"The Last Dance" is officially in the books as ESPN has aired the final episodes of its epic 10-part documentary on the career of Michael Jordan and the 1997-98 Chicago Bulls. However, that doesn't mean the story ends there. It's not as though the NBA ceased to exist without Jordan to carry it on his shoulders. Virtually every player on his title-winning rosters went on to do something else of note in professional basketball or elsewhere.
So with the documentary wrapping things up in 1998, let's pick up where it left off. Here's where all of the key figures from Jordan's championship runs are now.
Pippen's Houston Rockets in free agency, and the Bulls even facilitated a salary bump for him by structuring it as a sign-and-trade.with Bulls management came to an end after the 1998 championship. He managed to secure a hefty five-year, $67 million contract from the
Pippen spent only a season in Houston due to his distaste for Charles Barkley. He asked for a trade, ideally to Phil Jackson's Lakers, and ultimately landed on the Portland Trail Blazers. There he spent his last few meaningful years in the NBA, most famously defending Kobe Bryant on his legendary alley-oop pass to Shaquille O'Neal in Game 7 of the 2000 Western Conference finals. When his time in the league was coming to a close, the Bulls gave him one last apology in the form of a two-year, $10 million golden parachute in 2003. He played only 23 games on that contract before retiring.
Yet even now, things are not perfect between the Bulls and No. 33. He revealed earlier this season that he had been fired from his role as a team ambassador after Chicago moved on from former teammate John Paxson as its top basketball decision-maker. He currently appears on NBA studio shows for ESPN.
Toni Kukoc, Ron Harper, Bill Wennington
Chicago's last dance wasn't quite so final for some Bulls. Championship mainstays Kukoc, Harper and Wennington remained with the Bulls after Jerry Krause detonated their roster. Kukoc had a career year in 1999, averaging 18.8 points, 7.0 rebounds and 5.3 assists as the Bulls lost game after game. He remained in the NBA for several seasons afterward and remains an advisor to Jerry Reinsdorf to this day.
Harper didn't fare quite as well individually, but after one last productive year in Chicago, he followed Jackson to Los Angeles where he won two more championships as a Lakers role player. Harper dabbles in media and is an active supporter of the National Stuttering Association having himself overcome a stutter in his youth.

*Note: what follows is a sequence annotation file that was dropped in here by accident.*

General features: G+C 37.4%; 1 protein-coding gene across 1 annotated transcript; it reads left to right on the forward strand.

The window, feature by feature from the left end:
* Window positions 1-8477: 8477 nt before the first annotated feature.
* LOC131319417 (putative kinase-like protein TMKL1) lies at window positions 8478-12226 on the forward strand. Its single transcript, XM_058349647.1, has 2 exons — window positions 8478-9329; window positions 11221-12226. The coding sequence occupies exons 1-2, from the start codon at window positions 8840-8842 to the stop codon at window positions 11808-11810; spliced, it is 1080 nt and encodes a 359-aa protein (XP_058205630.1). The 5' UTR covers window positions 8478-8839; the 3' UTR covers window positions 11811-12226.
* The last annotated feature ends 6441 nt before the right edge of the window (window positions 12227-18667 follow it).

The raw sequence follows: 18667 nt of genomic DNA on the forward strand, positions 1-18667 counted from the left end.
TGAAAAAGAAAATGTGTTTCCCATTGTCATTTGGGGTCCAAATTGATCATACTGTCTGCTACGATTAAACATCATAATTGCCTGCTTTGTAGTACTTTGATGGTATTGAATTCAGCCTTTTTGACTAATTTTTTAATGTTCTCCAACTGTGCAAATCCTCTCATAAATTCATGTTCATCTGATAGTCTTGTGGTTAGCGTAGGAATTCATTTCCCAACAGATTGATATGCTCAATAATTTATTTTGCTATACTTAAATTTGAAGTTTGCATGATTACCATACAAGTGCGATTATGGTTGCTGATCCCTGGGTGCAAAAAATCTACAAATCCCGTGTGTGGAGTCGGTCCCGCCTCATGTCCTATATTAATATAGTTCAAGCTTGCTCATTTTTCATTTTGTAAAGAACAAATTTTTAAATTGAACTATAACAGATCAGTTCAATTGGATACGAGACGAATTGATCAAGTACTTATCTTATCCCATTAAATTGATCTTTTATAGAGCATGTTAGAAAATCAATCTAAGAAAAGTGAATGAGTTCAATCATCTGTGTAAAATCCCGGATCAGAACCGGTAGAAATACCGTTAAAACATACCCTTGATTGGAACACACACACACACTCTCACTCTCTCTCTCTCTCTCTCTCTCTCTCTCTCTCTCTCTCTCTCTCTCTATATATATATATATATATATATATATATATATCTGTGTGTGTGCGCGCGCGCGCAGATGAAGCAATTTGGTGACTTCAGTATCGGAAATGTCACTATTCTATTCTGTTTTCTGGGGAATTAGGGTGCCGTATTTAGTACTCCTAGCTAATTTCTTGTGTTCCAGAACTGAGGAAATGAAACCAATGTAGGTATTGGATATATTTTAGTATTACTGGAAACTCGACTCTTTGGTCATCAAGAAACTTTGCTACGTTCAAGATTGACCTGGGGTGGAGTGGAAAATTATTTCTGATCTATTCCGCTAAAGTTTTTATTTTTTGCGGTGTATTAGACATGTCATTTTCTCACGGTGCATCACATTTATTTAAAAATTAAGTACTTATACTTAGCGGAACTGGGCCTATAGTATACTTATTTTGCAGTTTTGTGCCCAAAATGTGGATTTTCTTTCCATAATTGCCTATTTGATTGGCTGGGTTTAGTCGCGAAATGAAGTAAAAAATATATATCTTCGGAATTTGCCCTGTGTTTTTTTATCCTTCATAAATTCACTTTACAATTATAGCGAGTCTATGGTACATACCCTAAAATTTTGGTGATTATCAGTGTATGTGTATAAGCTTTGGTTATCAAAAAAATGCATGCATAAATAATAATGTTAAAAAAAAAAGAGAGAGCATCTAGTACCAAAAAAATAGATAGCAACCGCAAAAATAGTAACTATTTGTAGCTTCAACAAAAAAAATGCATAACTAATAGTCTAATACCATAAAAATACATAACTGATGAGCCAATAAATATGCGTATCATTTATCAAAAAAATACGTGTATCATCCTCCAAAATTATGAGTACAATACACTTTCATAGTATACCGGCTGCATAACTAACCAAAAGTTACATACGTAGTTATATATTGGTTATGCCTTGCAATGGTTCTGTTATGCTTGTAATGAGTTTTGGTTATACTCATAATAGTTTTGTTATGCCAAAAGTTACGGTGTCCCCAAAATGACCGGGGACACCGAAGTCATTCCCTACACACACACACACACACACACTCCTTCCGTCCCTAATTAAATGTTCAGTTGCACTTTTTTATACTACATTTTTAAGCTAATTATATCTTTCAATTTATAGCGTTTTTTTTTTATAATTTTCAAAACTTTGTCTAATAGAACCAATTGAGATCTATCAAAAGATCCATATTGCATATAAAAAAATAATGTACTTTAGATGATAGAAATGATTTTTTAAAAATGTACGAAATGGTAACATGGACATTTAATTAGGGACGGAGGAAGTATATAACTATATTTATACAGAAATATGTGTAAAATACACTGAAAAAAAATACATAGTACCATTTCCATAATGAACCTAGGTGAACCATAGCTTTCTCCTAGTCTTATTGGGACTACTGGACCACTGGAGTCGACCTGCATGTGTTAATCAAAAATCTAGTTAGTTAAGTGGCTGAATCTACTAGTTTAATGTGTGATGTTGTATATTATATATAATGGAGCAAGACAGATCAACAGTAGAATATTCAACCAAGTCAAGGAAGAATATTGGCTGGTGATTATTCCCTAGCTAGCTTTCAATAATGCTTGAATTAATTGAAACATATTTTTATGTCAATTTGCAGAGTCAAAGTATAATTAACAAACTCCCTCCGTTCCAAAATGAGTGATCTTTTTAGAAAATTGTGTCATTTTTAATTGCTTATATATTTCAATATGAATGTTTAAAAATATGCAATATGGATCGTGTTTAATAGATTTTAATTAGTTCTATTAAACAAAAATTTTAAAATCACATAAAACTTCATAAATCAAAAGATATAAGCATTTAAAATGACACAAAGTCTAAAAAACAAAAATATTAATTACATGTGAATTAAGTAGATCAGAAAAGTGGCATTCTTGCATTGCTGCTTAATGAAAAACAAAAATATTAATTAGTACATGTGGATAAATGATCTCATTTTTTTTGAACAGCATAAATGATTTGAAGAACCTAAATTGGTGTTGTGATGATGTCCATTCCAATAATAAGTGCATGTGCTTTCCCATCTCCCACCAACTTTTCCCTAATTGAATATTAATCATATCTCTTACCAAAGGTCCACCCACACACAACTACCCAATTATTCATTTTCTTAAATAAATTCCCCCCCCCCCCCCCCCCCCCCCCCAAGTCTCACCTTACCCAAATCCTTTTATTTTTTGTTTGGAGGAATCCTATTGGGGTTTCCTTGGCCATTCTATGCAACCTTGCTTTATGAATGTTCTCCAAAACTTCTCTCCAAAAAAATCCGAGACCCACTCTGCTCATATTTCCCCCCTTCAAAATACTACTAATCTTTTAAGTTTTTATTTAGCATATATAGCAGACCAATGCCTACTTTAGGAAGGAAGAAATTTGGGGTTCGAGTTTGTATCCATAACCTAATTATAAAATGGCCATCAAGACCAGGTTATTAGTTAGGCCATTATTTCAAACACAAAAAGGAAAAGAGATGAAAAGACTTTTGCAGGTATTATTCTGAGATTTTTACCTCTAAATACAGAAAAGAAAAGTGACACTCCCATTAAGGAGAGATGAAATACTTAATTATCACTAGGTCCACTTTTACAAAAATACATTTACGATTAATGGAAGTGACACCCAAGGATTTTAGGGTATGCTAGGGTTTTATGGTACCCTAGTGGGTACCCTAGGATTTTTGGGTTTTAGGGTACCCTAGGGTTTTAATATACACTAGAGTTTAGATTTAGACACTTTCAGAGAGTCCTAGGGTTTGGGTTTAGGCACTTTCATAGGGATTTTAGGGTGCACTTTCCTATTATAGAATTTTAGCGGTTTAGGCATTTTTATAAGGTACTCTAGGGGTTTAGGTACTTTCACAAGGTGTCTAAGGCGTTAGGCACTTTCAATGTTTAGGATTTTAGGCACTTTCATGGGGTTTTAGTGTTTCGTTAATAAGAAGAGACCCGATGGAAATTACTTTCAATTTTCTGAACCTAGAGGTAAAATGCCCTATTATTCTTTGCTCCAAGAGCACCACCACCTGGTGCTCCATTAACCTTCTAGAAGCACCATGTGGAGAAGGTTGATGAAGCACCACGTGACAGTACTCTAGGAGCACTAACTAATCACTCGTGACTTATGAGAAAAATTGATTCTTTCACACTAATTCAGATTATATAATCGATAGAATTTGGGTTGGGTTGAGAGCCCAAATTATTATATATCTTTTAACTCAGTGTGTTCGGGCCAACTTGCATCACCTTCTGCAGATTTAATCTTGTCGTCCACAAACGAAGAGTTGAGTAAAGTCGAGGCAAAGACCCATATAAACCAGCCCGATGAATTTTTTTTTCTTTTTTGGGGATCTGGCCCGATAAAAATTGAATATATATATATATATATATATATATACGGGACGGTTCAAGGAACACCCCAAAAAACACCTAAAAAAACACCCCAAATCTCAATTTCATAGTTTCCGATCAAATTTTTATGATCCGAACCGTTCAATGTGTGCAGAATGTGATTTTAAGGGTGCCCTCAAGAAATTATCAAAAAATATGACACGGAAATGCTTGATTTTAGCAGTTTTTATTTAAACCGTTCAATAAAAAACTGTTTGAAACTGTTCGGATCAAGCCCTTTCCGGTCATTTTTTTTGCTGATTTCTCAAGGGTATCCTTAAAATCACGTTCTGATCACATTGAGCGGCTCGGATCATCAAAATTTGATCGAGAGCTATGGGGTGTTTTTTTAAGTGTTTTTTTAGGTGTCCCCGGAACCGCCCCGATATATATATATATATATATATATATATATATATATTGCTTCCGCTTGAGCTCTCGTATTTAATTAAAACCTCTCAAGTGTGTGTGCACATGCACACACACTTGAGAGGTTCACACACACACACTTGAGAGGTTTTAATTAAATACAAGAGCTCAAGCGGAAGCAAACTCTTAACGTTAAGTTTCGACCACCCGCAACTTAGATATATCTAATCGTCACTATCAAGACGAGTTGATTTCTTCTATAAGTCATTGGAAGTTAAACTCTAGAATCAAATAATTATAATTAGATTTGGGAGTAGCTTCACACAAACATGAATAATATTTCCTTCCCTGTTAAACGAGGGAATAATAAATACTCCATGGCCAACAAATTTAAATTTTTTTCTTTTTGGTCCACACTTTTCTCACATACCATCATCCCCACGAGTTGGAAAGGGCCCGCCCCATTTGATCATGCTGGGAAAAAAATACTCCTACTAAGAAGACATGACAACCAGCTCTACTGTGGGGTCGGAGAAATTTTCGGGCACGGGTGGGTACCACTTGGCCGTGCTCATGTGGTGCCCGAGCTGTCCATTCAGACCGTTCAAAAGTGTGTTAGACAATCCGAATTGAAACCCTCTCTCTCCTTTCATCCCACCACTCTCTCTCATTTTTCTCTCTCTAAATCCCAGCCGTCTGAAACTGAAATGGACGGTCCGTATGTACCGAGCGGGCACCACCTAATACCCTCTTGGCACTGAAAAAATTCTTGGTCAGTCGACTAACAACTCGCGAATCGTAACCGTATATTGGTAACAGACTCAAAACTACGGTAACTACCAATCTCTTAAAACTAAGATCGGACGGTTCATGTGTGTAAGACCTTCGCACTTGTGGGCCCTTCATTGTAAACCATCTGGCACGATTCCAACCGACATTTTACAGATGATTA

Wennington lasted two more years in the NBA, both with the Bulls. He is now a radio commentator for the Bulls, and was elected to the Canadian Basketball Hall of Fame in 2005.
Kerr left the Bulls for San Antonio in 1999 and won two more championships as a Spur, but his playing career is perhaps the least interesting thing he's done since leaving Chicago. Kerr opened his retirement by becoming one of the best analysts in television for TNT. He parlayed his success there into a GM job with the Phoenix Suns, nearly taking them to the Finals in 2010 before surprisingly stepping down.
In 2014, he decided to pursue coaching and was offered two jobs. One came from his former mentor, Jackson, who by then was running the New York Knicks. Kerr considered it, but decided to take over the Golden State Warriors. Three championships later, it's safe to say he made the right decision.
Grant's career blossomed outside of Jordan's shadow. He achieved not only All-Star status after Jordan left the Bulls, but eventually became one of the NBA's highest-paid players with the Orlando Magic. He remained there for nearly the rest of his career, though he picked up a fourth championship during a brief stint with the Lakers. He now serves as an ambassador for the NBA, traveling abroad to promote the game.
Luc Longley, Jud Buechler, Scott Burrell
Kerr's career after leaving the Bulls may have been eventful, but the same can't be said for Chicago's other departing role players. Longley landed a hefty deal in Phoenix, but retired midway through it due to injuries. Buechler hung around for a few years as well, playing in Detroit and Orlando before calling it quits. He is currently an assistant coach for the Knicks. Burrell signed with the Nets in 1999, but his playing career took a number of detours in minor and foreign leagues after that. He has since returned to his home state where he coaches the Southern Connecticut State Fighting Owls.